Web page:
PBS Develops Black Play "A Killing in Choctaw" for Educational Curriculum - "WHY HISTORY MATTERS: The Choctaw Project" ... Play Poised for Commercial Acquisition

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In 1962 in Choctaw County, Alabama an eighteen-year-old black man was questioned by a white man. Responding to the white man, the young man answered "yes" and "no" instead of "yes, sir" and "no, sir" as was customary when addressing white people. The white man severely beat the young man for disrespecting him; an hour later the still enraged white man showed up at the young black man’s home and shot his father eight times on his front porch steps; murdered him in cold blood as the young man looked on helplessly. The murder trial that followed became a circus; the eighteen-year-old black man was blamed for causing his own father's death since he failed to respect the white man. Lawyers for the white man appealed to the Alabama courts to banish the young man from the state until he learned how to talk to white people. Life was never be the same for Carl Ray.

Since 1999, San Jose, Calif. educator, activist and former stand-up comic Carl Ray has relived the gripping story of witnessing his father's 1962 racially motivated murder in the form of an acclaimed one-man, single act play titled "A Killing in Choctaw." Los Angeles Public Broadcasting Station (PBS) KLCS created a set replicating the Alabama courtroom where the actual murder trial took place; filled it with jurors and spectators; then studio taped Ray's live performance for airing on its program "Facing History and Ourselves" and for Los Angeles School District curriculum. KLCS Channel 58 aired the film documentary on October 25 and the play WHY HISTORY MATTERS: The Choctaw Project on October 26 and October 30, 2005.

KLCS television producer Brian Hefferon contacted Ray after reading The New York Times review of the play's documentary film version - "A Killing In Choctaw: The Power of Forgiveness," directed by award-winning filmmaker Chike C. Nwoffiah. Ray agreed to lend his story for educational television programming.

"The KLCS request kind of took me by surprise," Ray said. "It's great that my life story is going to be the focal point of the civil rights study. Ray continued, "My Father still lives and will be remember in American history. I'm proud of that. But it's not just my story. It's an African American story. Incidents like this happen to thousands of African American families."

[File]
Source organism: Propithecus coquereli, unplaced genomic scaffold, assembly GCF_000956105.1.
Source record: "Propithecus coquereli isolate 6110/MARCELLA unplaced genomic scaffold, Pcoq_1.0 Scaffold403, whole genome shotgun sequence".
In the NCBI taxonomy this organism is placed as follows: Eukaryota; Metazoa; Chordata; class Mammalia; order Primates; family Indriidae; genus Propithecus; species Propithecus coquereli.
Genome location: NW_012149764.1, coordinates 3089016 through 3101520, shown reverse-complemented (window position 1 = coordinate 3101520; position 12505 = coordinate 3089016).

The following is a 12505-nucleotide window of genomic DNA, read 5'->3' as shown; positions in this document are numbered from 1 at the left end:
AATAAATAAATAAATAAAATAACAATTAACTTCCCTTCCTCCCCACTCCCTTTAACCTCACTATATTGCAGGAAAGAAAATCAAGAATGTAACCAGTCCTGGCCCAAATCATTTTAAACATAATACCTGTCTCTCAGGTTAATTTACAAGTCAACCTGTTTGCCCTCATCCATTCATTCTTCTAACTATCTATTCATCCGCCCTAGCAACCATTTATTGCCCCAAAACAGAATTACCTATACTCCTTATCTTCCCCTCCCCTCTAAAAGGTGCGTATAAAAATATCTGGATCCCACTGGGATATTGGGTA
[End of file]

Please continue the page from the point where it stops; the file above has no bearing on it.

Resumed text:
After viewing the play, "Facing History" students from Jefferson and Westchester High Schools participated in a dialogue with Ray about growing up during the Jim Crow era and how Ray was eventually able to forgive the man who killed his father.

“WHY HISTORY MATTERS: The Choctaw Project” is a partnership between KLCS, Della Productions (Ray's production company) and "Facing History and Ourselves" to create this new resource and provide supplemental materials for the study of the Jim Crow Era and Civil Rights Movement. Piloted in the Los Angeles Unified School District, other PBS educational stations are expected to air it for educational programming.

Ray has performed "A Killing in Choctaw" nearly 130 times before live audiences. He continues to perform his compelling single-act, one-man play at theaters, churches, colleges, museums and other venues throughout the United States.” Carl Ray's story is available for commercial acquisition.

For interviews, press kits, invitations to lecture or perform his one-man play "A Killing in Choctaw," please contact Toni Beckham, 408-499-3664.

To learn more of Carl Ray's fascinating biography, please visit http://www.carlraye.com

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Toni Beckham
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